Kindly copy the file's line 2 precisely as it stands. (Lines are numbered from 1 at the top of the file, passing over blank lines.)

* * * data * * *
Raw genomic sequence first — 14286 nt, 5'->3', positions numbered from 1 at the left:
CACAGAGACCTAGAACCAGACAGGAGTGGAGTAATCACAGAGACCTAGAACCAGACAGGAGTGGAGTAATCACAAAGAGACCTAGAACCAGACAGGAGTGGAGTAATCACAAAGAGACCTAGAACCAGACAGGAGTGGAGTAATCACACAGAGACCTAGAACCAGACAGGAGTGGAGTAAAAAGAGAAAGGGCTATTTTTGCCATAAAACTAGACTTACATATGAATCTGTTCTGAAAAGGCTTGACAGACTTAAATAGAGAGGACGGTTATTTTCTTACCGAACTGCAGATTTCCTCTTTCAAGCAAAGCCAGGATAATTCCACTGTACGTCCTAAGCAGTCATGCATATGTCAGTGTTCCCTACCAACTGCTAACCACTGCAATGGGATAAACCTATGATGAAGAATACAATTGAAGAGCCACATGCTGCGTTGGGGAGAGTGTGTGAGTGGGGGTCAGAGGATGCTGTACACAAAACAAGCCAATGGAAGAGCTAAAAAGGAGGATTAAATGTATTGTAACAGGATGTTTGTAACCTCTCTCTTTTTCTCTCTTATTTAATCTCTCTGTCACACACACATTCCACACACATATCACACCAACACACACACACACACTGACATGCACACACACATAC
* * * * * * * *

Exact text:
CACAGAGACCTAGAACCAGACAGGAGTGGAGTAATCACAGAGACCTAGAACCAGACAGGAGTGGAGTAATCACAAAGAGACCTAGAACCAGACAGGAGTGGAGTAATCACAAAGAGACCTAGAACCAGACAGGAGTGGAGTAATCACACAGAGACCTAGAACCAGACAGGAGTGGAGTAAAAAGAGAAAGGGCTATTTTTGCCATAAAACTAGACTTACATATGAATCTGTTCTGAAAAGGCTTGACAGACTTAAATAGAGAGGACGGTTATTTTCTTACCGAACTGCAGATTTCCTCTTTCAAGCAAAGCCAGGATAATTCCACTGTACGTCCTAAGCAGTCATGCATATGTCAGTGTTCCCTACCAACTGCTAACCACTGCAATGGGATAAACCTATGATGAAGAATACAATTGAAGAGCCACATGCTGCGTTGGGGAGAGTGTGTGAGTGGGGGTCAGAGGATGCTGTACACAAAACAAGCCAATGGAAGAGCTAAAAAGGAGGATTAAATGTATTGTAACAGGATGTTTGTAACCTCTCTCTTTTTCTCTCTTATTTAATCTCTCTGTCACACACACATTCCACACACATATCACACCAACACACACACACACACTGACATGCACACACACATAC